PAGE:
The Web has always been viewed with suspicion by many people, but now it's become nothing less than the cause of copyright lawsuits against Ellen DeGeneres for letting a guest dance the Electric Slide, against the Girl Scouts for doing the Macarena a satire Web site about Barney the purple dinosaur for making fun of the big guy, and against the online deal-finder site Black Friday for publishing prices from retailer Best Buy.
Back in the old days, copyright holders were much more laid-back about enforcement. You really had to plunder the old jukebox to rouse the wrathful lawyers. Publishing "content" like books, magazines, movies, TV shows and music was expensive and strictly controlled by the producers, and they were not easy to circumvent. Occasionally, there would be some dust-up or another, Ã la Universal v. Sony, which established your right to tape bad TV shows so you could time-delay your vegetative states.
Those carefree days are gone. Not since the Web debuted, with its multiple ways to shoot content of all kinds instantaneously from any point on the globe to any other point. Along with the Web came content that erupted fast and furiously, from everywhere, bound for everywhere. Suddenly, the market for content was multiplied several times over, and just as suddenly the traditional producers began wildly clawing at every scrap of intellectual property they had ever owned, hoping to cash in somehow, and to protect their material from being used without payment.
The government helped out by passing the Digital Millennium Copyright Act, which, among other things, keeps legitimate security researchers from doing their research and encouraged Sony to put "rootkits" on their music CDs that took over users' computers. The DMCA permits copyright holders to send a Web host a "takedown" notice if they believe the Web site is improperly using their intellectual property. The supposed violator must comply, pending a court hearing. In practice, the DMCA has become a pile of bricks that the unscrupulous are hurling through the windows of others' sites.
This is the backdrop for the Ellen DeGeneres case, in which Richard Silver, the originator of the Electric Slide, sued DeGeneres for letting guest Teri Hatcher do the dance on television. He has sent other DMCA takedown notices to the video site YouTube, demanding removal of every video showing Slide dancers.
Lawyers for the children's character Barney similarly used copyright law to sue the Barney satire site "The Source of All Evil," among other Barney humorists. Barney didn't win that one.
In a particularly egregious case, electronics retailer Best Buy has used the DMCA to threaten the site Black Friday with terrible consequences for publishing Best Buy's prices, which it claims are copyrighted. The relationship between online retailers and price-comparison sites such as Fat Wallet and Black Friday has always been a contentious one. Wal-Mart, Best Buy and Target have all played the copyright card to try to prevent comparison sites from exposing their prices.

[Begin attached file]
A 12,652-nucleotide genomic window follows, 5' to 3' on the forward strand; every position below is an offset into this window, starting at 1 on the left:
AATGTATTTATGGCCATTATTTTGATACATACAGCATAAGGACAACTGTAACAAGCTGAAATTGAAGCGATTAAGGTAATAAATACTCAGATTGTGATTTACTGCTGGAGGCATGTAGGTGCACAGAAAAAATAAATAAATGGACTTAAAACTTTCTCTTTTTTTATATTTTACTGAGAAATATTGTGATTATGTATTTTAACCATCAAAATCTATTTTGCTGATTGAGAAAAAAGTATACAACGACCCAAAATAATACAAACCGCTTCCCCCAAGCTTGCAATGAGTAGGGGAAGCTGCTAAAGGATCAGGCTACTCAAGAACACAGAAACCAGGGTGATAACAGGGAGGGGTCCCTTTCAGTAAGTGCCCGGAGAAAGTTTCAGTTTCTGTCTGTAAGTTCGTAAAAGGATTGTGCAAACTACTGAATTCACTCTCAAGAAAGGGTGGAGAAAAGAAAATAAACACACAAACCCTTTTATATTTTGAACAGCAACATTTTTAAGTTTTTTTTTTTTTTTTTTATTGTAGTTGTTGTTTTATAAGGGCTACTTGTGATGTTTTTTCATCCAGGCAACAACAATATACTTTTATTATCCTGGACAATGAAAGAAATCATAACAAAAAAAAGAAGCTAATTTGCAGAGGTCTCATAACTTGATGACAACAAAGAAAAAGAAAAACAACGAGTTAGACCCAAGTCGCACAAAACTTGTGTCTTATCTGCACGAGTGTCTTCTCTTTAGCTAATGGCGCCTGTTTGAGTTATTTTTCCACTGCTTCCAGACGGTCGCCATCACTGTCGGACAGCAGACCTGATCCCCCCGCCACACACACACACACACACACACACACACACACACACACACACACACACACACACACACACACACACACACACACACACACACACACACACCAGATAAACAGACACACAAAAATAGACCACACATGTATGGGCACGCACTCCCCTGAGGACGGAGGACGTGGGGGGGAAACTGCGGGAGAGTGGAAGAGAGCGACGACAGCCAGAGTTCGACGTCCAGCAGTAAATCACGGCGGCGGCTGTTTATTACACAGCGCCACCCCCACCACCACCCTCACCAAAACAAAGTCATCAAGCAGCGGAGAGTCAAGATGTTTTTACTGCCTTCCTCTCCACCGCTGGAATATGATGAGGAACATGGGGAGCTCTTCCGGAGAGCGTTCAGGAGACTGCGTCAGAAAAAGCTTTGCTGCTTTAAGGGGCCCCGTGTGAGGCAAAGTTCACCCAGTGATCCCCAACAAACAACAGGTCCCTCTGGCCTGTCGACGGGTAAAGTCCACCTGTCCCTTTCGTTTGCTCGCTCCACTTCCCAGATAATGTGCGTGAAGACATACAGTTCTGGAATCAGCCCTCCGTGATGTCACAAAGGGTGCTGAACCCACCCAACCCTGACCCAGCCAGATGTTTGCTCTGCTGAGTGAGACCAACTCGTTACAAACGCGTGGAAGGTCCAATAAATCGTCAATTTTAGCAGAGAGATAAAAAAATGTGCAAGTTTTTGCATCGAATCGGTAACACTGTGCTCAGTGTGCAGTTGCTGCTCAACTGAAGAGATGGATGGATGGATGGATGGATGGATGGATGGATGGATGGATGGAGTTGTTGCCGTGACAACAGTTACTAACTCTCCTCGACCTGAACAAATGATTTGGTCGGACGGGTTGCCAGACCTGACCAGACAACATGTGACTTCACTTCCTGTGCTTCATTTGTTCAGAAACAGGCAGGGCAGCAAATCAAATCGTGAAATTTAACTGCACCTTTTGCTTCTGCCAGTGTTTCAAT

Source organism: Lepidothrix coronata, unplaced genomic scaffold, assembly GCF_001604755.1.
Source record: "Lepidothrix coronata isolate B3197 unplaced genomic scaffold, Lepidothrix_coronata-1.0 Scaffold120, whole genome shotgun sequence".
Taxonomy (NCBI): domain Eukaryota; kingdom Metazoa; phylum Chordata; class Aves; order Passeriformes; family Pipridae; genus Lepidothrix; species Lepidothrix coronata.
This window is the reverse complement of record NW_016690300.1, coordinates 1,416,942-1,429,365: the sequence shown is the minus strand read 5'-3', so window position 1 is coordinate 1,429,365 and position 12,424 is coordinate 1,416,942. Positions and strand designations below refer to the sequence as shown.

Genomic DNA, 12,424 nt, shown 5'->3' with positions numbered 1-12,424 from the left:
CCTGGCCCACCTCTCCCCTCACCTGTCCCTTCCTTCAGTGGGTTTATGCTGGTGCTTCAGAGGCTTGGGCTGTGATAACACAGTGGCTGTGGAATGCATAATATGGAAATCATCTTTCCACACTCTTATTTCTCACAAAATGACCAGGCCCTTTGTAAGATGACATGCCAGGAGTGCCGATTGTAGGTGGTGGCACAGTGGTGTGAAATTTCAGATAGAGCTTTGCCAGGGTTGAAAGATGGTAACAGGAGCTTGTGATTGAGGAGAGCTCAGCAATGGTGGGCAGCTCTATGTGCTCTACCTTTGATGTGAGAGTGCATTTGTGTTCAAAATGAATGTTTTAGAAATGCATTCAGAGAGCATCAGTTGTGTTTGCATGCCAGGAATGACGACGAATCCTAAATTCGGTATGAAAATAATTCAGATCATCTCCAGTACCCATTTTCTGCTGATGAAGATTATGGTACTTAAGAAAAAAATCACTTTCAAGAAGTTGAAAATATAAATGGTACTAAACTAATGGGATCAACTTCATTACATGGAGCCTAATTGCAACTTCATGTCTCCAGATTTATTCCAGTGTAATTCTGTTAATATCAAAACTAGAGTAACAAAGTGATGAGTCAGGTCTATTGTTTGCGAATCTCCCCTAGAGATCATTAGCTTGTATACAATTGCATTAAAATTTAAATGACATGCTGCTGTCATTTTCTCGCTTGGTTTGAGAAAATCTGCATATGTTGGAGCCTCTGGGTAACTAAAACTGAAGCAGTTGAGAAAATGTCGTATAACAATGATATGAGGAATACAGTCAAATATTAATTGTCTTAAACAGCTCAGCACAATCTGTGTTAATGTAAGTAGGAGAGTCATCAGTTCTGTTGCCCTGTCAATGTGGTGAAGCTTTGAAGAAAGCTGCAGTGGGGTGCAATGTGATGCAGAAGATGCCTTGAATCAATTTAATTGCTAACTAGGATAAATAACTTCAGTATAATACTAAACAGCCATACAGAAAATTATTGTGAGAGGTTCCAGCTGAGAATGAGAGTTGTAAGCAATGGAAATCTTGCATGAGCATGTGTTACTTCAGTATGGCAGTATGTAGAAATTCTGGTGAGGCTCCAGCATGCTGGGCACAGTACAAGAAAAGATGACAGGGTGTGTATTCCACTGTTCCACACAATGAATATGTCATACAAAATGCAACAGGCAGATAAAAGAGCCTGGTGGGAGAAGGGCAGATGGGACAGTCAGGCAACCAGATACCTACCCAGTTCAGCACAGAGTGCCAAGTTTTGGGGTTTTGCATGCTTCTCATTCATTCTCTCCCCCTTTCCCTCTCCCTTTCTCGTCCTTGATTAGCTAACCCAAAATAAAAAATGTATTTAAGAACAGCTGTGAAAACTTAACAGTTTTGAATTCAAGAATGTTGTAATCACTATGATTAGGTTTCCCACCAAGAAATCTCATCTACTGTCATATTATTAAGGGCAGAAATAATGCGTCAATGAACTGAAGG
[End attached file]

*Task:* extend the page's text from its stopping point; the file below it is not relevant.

But in perhaps the most notorious example of corporate Grinching since the NFL banned end-zone celebrations, the American Society of Composers, Authors and Publishers threatened Girl Scout operators of summer camps with lawsuits if they didn't stop playing the dance craze song "Macarena" without paying a fee first. ASCAP then went further, banning other campfire songs, too. "Edelweiss" can't be sung anymore without a license. "This Land is Your Land" is also under edict, as are "Blowin' in the Wind" and "God Bless America." You want to have a sing-a-long, you pay the fee.
Less well-known, but perhaps even more ludicrous, is the example of Wendy Seltzer, a professor at Brooklyn Law School, who published, for educational purposes, the whole text of the NFL's copyright warning, the one they read before every game on television. The NFL maintained that the copyright notice itself was copyrighted, and insisted she take it down.
As much as I abhor this constantly roiling pit of lawyerly offal, I find myself in the position of having to defend the ridiculous. Most of the copyright holders are themselves publicly owned companies, and accountable to many critics and bosses. Corporations have no consciences, only ethics. They operate according to laws and rules, not sympathies. If they did not vigorously protect their copyrights and trademarks (as the law itself makes them do), they could be held accountable for the lapse, and potentially sued themselves by profit-hungry shareholders.
Business law does not encourage or generally even comprehend the kind of languid sharing and cooperation that veteran Web denizens have as their core philosophy. The battle is being waged along a broad front, as corporate thinking and Web thinking collide online like huge air masses in a storm front. I sympathize with both. I wish we could have both. We cannot. I'm not looking forward to this storm.
Altom is an independent local technology consultant. His column appears every other week. He can be reached at firstname.lastname@example.org.